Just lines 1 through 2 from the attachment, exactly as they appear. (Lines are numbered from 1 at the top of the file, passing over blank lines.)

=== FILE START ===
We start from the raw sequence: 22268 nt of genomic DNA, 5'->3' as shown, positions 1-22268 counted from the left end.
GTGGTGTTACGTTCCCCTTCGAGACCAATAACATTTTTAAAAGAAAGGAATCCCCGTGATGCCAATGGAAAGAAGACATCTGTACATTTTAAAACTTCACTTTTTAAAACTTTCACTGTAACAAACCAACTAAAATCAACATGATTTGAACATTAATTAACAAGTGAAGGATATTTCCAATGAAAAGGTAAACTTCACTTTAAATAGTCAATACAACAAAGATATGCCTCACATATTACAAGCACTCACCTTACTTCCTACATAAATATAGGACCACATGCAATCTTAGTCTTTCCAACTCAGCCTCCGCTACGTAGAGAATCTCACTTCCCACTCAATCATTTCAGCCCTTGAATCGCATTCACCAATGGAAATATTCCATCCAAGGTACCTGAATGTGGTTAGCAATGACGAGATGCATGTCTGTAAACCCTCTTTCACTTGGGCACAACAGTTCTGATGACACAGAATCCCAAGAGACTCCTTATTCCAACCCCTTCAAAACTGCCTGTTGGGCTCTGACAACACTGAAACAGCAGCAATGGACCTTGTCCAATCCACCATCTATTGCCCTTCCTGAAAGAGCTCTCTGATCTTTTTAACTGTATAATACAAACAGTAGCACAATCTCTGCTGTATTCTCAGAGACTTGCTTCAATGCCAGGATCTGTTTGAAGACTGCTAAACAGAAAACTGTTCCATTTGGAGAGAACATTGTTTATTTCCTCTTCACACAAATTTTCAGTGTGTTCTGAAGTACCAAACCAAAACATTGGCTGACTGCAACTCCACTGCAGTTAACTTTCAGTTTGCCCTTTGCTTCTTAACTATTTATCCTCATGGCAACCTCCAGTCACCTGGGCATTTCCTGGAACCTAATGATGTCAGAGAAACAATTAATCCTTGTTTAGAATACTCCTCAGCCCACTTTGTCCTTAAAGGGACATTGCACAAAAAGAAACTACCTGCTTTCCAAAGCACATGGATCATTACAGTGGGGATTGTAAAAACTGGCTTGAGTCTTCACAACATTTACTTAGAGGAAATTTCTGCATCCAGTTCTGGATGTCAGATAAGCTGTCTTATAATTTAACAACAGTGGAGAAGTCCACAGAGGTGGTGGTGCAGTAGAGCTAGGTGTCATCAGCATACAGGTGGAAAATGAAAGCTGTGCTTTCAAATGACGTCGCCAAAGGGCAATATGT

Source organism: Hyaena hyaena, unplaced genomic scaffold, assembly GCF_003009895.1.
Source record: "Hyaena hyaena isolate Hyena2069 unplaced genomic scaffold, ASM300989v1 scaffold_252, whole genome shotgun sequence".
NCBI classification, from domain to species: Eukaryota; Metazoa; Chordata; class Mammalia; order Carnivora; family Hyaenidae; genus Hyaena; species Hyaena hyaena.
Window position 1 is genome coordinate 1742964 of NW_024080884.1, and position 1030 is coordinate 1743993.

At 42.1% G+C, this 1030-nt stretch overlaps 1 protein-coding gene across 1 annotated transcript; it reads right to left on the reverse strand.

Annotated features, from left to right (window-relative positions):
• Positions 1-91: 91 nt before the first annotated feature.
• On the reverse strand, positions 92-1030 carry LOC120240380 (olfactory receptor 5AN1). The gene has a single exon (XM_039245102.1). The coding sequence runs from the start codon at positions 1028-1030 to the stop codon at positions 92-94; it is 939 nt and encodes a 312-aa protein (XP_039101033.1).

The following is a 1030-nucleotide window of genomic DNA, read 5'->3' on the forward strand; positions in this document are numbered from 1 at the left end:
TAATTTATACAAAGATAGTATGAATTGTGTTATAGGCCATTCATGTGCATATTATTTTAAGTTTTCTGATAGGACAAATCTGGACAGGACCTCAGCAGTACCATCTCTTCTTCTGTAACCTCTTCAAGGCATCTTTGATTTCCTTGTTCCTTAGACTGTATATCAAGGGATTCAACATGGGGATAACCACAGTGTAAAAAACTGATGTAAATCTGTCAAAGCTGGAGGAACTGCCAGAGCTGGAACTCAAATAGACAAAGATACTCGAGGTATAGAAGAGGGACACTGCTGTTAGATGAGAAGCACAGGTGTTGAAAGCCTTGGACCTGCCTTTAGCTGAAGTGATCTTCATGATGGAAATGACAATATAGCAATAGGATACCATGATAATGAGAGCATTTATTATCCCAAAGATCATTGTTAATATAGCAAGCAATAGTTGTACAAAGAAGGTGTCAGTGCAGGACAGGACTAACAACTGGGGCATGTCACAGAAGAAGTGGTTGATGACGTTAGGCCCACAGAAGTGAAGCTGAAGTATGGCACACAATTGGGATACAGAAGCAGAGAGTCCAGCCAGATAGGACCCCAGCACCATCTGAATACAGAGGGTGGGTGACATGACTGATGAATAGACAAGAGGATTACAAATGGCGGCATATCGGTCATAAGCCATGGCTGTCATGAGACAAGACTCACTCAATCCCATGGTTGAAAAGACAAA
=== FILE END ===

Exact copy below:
We start from the raw sequence: 22268 nt of genomic DNA, 5'->3' as shown, positions 1-22268 counted from the left end.
GTGGTGTTACGTTCCCCTTCGAGACCAATAACATTTTTAAAAGAAAGGAATCCCCGTGATGCCAATGGAAAGAAGACATCTGTACATTTTAAAACTTCACTTTTTAAAACTTTCACTGTAACAAACCAACTAAAATCAACATGATTTGAACATTAATTAACAAGTGAAGGATATTTCCAATGAAAAGGTAAACTTCACTTTAAATAGTCAATACAACAAAGATATGCCTCACATATTACAAGCACTCACCTTACTTCCTACATAAATATAGGACCACATGCAATCTTAGTCTTTCCAACTCAGCCTCCGCTACGTAGAGAATCTCACTTCCCACTCAATCATTTCAGCCCTTGAATCGCATTCACCAATGGAAATATTCCATCCAAGGTACCTGAATGTGGTTAGCAATGACGAGATGCATGTCTGTAAACCCTCTTTCACTTGGGCACAACAGTTCTGATGACACAGAATCCCAAGAGACTCCTTATTCCAACCCCTTCAAAACTGCCTGTTGGGCTCTGACAACACTGAAACAGCAGCAATGGACCTTGTCCAATCCACCATCTATTGCCCTTCCTGAAAGAGCTCTCTGATCTTTTTAACTGTATAATACAAACAGTAGCACAATCTCTGCTGTATTCTCAGAGACTTGCTTCAATGCCAGGATCTGTTTGAAGACTGCTAAACAGAAAACTGTTCCATTTGGAGAGAACATTGTTTATTTCCTCTTCACACAAATTTTCAGTGTGTTCTGAAGTACCAAACCAAAACATTGGCTGACTGCAACTCCACTGCAGTTAACTTTCAGTTTGCCCTTTGCTTCTTAACTATTTATCCTCATGGCAACCTCCAGTCACCTGGGCATTTCCTGGAACCTAATGATGTCAGAGAAACAATTAATCCTTGTTTAGAATACTCCTCAGCCCACTTTGTCCTTAAAGGGACATTGCACAAAAAGAAACTACCTGCTTTCCAAAGCACATGGATCATTACAGTGGGGATTGTAAAAACTGGCTTGAGTCTTCACAACATTTACTTAGAGGAAATTTCTGCATCCAGTTCTGGATGTCAGATAAGCTGTCTTATAATTTAACAACAGTGGAGAAGTCCACAGAGGTGGTGGTGCAGTAGAGCTAGGTGTCATCAGCATACAGGTGGAAAATGAAAGCTGTGCTTTCAAATGACGTCGCCAAAGGGCAATATGT